In the first prong, all elements that would have enabled the plaintiff to sue the actual advertiser must be established.  In the second, the defendant must be shown to have intended to participate in or actually know of the false advertising (including that it was false), and “actively and materially furthered the unlawful conduct — either by inducing it, causing it, or in some other way working to bring it about.”  Analogizing from contributory trademark liability theories that have been successful in the past, the Court suggested that such activities might include directly controlling or “monitoring” the third party’s false advertising or providing a product or service necessary to support the false advertising.

These standards may seem disconcertingly vague and broad, but it was here that DFA’s case actually failed.  It alleged that Estée Lauder made it possible for DFA’s competitors to misrepresent their advantage in carrying Estée Lauder products simply by continuing to supply them with Estée Lauder products, while refusing to re-enter a business relationship with DFA.  The Court found this activity too attenuated to amount to providing a product or service necessary to support the false advertising.  There was no allegation that Estée Lauder monitored or controlled the advertising of its customers to airports.

The Duty Free Americas decision may not expand the scope of false advertising liability beyond what existed previously, for the Court noted that “district courts routinely assume that contributory liability claims are available,” citing past opinions in several districts and that one Second Circuit decision, Societé des Hotels Meridien v. LaSalle Operation P’ship, L.P., 380 F.3d 126 (2d Cir. 2004), “recognized the possibility.”  This decision, however, as the first federal appellate decision to have “explicitly considered and resolved the question,” solidifies and clarifies the doctrine and should serve as a wake-up call to occupants of various links in the marketing chain that have some level of involvement with the development and dissemination of advertising claims.  This is especially true in the era of online advertising and social media campaigns, where many hands can touch an advertisement before it reaches consumers.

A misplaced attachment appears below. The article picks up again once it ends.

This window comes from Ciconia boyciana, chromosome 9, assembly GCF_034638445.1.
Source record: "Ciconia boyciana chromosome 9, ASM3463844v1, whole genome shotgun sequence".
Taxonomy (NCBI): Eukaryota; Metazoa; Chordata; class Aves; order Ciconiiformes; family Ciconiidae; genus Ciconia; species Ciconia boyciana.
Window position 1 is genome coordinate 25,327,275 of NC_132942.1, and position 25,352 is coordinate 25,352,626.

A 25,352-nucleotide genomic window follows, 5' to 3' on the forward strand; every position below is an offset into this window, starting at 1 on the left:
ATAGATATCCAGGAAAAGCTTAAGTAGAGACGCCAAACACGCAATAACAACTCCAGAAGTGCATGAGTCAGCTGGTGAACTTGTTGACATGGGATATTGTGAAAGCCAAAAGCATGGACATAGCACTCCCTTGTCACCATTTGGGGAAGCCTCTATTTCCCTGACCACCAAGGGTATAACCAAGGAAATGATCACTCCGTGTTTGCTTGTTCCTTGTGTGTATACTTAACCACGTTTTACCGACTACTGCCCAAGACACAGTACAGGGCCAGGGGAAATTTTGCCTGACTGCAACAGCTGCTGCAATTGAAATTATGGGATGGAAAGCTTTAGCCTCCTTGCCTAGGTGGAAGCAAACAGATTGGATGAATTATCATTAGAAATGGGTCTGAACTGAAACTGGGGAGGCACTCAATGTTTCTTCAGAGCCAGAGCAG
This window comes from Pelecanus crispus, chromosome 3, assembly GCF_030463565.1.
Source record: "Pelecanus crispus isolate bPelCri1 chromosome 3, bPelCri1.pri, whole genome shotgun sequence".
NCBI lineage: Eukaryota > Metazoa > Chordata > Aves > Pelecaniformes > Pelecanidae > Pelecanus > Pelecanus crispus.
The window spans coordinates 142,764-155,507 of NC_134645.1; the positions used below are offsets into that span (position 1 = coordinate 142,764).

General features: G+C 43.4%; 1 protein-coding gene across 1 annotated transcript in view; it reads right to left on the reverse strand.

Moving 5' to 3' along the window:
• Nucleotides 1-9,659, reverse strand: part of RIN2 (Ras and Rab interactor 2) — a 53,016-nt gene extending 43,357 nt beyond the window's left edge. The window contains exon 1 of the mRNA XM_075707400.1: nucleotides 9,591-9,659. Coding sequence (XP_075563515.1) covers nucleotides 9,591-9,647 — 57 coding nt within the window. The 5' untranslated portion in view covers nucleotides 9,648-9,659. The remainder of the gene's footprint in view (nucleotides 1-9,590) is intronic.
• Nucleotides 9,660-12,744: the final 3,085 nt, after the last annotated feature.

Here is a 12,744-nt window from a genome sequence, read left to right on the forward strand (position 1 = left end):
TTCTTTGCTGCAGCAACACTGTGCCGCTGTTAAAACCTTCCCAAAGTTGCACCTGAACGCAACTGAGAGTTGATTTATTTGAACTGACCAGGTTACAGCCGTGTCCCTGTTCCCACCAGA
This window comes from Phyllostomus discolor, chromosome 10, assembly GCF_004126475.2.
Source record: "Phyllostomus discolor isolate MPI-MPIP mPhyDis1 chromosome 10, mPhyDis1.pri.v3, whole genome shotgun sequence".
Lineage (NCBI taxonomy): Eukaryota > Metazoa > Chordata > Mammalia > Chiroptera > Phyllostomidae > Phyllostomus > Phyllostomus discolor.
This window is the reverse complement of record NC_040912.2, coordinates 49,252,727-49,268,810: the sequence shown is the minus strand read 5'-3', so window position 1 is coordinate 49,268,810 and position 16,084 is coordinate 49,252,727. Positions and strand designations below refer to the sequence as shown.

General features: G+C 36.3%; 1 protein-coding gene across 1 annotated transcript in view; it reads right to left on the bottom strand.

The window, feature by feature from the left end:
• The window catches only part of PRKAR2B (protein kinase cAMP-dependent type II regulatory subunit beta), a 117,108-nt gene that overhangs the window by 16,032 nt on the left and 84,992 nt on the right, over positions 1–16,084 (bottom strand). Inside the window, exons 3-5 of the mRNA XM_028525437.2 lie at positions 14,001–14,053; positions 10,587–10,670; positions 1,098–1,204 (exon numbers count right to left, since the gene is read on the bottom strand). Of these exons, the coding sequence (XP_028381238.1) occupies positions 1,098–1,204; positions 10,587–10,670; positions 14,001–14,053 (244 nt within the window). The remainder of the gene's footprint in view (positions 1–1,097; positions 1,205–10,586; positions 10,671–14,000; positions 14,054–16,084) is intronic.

“Clinically proven…” “Laboratory tested.” “45% More Effective!” Claims like these sell product. They also carry with them the assertion that the advertising claim has been “established” or proven by competent and reliable testing. Establishment claims can be express (e.g., “Studies show…”) or implied (e.g., use of a caduceus or images of actors in lab coats). In all cases, however, they require that a company have the form of substantiation alluded to by the claim and that the touted performance benefit be both statistically and clinically meaningful. The risks for the unprepared advertiser are substantial, and include Lanham Act litigation, competitor-initiated challenges at the National Advertising Division (NAD), regulatory inquiries, consumer class actions, and adverse publicity.

In two recent articles, John Villafranco provided helpful tips for companies interested in using establishment claims in advertising and discuss the appropriate use of consumer feedback to develop marketing strategies. In addition to providing tips on substantiating establishment claims stemming from consumer feedback, Villafranco discussed the risks involved with using testimonials obtained through social media.

As companies increasingly integrate establishment claims and consumer feedback into marketing campaigns, these articles can assist teams in effectively marketing product without incurring substantial and unnecessary risks.

 

Phone: (202) 342-8423
Email: jvillafranco@kelleydrye.com

John Villafranco provides litigation and counseling services to corporations involved in advertising and marketing. His experience includes Lanham Act litigation, consumer class action defense, representation of clients in advertising substantiation proceedings and investigations conducted by the FTC and state attorneys general, and representation of challengers and advertisers before the NAD

Phone: (202) 342-8811
Email: wmacleod@kelleydrye.com

Bill MacLeod has more than 25 years of experience representing clients in advertising challenges before the FTC, NAD, and courts under the Lanham Act. Mr. MacLeod concentrates on advertising and marketing, focusing on privacy and children and advertising. Prior to joining Kelley Drye, he served as Director of the Bureau